Your customer is conditioned to actively listen to a story. That is how we are wired, and it happens at the subconscious level of the human brain. “Stories are the creative conversion of life itself into a more powerful, clearer, more meaningful experience,” says Robert McKee, former USC professor and creator of the Story Seminar. “They are the currency of human contact.” When you wrap your product or service into a story, resistance begins to fall and fade. You break down the feelings of “being sold” in the mind of a customer.
Tell tales of transformation. Contrast equals value, and the value you bring to a customer or prospect is the difference between what is and what could be. This is their world without your boat in it, and this this is their world, transformed, with your boat in it. Life is better with your boat! Your sales and marketing messaging needs to feed the brain the thing it craves most to make a decision — contrast.
Keeping all these things in mind will allow you to truly build relationships that create loyal, satisfied customers, moving beyond transactional selling to a role as trusted partner.
This approach doesn’t replace or negate product knowledge or institutional knowledge about your business or your products and services; it merely accelerates your ability to connect and communicate in a way that will be better received by your prospects and customers.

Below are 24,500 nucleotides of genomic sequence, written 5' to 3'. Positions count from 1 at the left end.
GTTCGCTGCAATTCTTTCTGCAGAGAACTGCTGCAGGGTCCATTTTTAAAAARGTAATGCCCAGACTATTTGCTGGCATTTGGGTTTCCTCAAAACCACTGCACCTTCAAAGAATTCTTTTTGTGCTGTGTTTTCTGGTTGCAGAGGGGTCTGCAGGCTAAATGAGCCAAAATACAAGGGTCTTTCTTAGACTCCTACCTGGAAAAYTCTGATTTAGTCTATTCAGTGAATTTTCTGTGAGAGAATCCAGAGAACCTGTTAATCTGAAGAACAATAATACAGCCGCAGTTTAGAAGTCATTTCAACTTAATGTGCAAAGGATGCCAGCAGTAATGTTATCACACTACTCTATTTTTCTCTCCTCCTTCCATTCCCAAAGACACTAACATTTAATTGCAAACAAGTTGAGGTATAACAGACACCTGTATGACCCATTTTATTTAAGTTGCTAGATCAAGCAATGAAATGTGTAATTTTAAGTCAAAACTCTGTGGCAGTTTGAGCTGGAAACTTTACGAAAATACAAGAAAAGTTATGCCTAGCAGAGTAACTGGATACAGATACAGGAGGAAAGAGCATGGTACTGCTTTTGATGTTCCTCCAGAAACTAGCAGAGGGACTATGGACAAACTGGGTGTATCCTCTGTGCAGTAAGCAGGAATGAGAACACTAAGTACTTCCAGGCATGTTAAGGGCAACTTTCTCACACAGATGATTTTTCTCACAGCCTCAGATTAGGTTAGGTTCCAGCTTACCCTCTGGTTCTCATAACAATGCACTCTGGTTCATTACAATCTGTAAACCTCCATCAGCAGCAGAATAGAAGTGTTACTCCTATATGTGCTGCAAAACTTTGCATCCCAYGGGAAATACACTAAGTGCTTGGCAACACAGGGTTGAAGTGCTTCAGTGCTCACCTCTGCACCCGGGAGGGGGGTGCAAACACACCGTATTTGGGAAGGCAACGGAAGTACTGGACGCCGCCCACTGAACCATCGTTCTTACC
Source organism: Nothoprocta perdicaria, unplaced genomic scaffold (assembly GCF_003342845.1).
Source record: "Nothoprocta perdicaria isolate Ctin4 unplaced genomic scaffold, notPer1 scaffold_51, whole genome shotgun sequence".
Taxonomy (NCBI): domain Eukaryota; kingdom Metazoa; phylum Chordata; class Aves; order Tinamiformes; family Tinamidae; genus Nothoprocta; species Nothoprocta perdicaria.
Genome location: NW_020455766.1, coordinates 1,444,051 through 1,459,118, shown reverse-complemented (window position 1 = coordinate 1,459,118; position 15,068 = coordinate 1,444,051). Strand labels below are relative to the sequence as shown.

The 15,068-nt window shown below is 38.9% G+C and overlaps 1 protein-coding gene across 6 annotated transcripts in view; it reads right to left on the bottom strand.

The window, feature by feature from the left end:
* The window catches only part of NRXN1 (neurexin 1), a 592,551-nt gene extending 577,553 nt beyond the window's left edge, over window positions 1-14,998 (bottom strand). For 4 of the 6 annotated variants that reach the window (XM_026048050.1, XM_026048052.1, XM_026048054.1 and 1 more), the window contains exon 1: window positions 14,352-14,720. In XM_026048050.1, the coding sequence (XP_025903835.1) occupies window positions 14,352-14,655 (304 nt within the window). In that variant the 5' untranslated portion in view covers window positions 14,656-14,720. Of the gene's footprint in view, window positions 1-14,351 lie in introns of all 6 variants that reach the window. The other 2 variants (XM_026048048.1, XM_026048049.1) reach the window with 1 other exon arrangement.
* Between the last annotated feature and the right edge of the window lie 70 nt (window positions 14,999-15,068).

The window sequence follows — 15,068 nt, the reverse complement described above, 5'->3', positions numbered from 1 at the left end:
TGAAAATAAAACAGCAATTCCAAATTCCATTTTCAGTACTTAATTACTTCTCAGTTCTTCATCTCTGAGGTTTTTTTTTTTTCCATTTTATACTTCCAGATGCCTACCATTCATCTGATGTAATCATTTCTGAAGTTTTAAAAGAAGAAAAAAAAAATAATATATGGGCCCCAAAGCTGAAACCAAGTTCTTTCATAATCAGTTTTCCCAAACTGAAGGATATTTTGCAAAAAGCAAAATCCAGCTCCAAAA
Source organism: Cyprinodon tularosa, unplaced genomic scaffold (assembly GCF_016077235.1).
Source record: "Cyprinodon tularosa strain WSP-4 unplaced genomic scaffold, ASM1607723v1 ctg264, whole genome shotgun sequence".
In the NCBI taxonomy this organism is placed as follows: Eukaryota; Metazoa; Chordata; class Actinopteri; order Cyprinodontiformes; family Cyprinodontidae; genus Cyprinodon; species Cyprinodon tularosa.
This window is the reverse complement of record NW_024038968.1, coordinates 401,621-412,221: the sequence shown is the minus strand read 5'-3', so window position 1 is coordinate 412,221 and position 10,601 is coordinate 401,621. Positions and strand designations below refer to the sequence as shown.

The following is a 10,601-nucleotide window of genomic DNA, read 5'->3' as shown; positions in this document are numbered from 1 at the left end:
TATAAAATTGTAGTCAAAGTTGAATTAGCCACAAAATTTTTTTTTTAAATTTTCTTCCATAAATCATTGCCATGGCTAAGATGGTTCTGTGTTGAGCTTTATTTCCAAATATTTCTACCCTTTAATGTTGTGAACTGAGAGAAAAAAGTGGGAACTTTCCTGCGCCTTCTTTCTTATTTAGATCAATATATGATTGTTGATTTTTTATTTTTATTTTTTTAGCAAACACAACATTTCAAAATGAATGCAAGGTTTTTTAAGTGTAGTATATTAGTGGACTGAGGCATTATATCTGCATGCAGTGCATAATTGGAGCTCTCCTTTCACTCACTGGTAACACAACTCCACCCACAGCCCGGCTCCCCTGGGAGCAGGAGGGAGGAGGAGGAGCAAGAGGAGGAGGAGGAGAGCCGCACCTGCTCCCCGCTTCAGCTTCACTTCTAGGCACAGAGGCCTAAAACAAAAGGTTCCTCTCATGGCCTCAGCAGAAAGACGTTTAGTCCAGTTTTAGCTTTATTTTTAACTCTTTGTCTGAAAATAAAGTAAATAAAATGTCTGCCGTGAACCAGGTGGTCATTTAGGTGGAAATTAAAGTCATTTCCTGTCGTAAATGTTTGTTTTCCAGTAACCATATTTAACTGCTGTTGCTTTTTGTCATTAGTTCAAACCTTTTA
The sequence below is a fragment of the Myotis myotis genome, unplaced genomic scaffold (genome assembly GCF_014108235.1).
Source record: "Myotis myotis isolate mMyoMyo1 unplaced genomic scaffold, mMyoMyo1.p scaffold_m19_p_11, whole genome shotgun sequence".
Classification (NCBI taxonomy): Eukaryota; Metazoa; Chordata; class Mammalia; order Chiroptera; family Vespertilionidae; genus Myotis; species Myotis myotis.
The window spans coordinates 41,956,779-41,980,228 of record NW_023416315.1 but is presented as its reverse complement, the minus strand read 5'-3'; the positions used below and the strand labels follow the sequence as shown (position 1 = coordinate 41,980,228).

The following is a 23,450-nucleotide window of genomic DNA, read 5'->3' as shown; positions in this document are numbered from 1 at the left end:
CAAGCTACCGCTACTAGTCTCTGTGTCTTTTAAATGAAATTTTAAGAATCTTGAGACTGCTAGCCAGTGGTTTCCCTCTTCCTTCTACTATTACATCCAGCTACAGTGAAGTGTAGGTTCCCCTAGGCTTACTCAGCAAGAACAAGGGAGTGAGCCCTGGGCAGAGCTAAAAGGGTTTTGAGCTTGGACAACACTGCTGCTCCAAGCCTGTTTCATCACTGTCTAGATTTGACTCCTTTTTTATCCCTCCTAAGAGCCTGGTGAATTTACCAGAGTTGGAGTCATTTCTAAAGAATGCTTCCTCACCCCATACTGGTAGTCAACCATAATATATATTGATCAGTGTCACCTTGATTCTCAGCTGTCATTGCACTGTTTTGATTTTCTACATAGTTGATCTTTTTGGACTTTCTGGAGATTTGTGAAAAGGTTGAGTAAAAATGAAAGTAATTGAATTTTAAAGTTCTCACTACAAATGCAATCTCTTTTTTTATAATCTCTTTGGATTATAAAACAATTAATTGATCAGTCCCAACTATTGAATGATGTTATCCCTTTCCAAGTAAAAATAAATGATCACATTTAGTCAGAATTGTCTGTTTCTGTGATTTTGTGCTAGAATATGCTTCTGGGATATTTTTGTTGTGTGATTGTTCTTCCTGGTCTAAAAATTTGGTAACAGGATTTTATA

Customers don’t want to be talked at and pushed. They want to be understood.
Conversations That Close
Through your sales stories, you need to help prospects and customers understand three things:
Why should I buy?
John Kotter, a former Harvard Business School professor, says, “Behavior change happens mostly by speaking to people’s feelings.”
In other words, by creating an emotional connection.
So if you want to create more closes from your conversations, ditch the product info and the features and specs that are all processed in the left side of the prospect’s brain.
Instead, engage the “right” part of a prospect’s brain, where the emotions reside, and the buying decisions are made.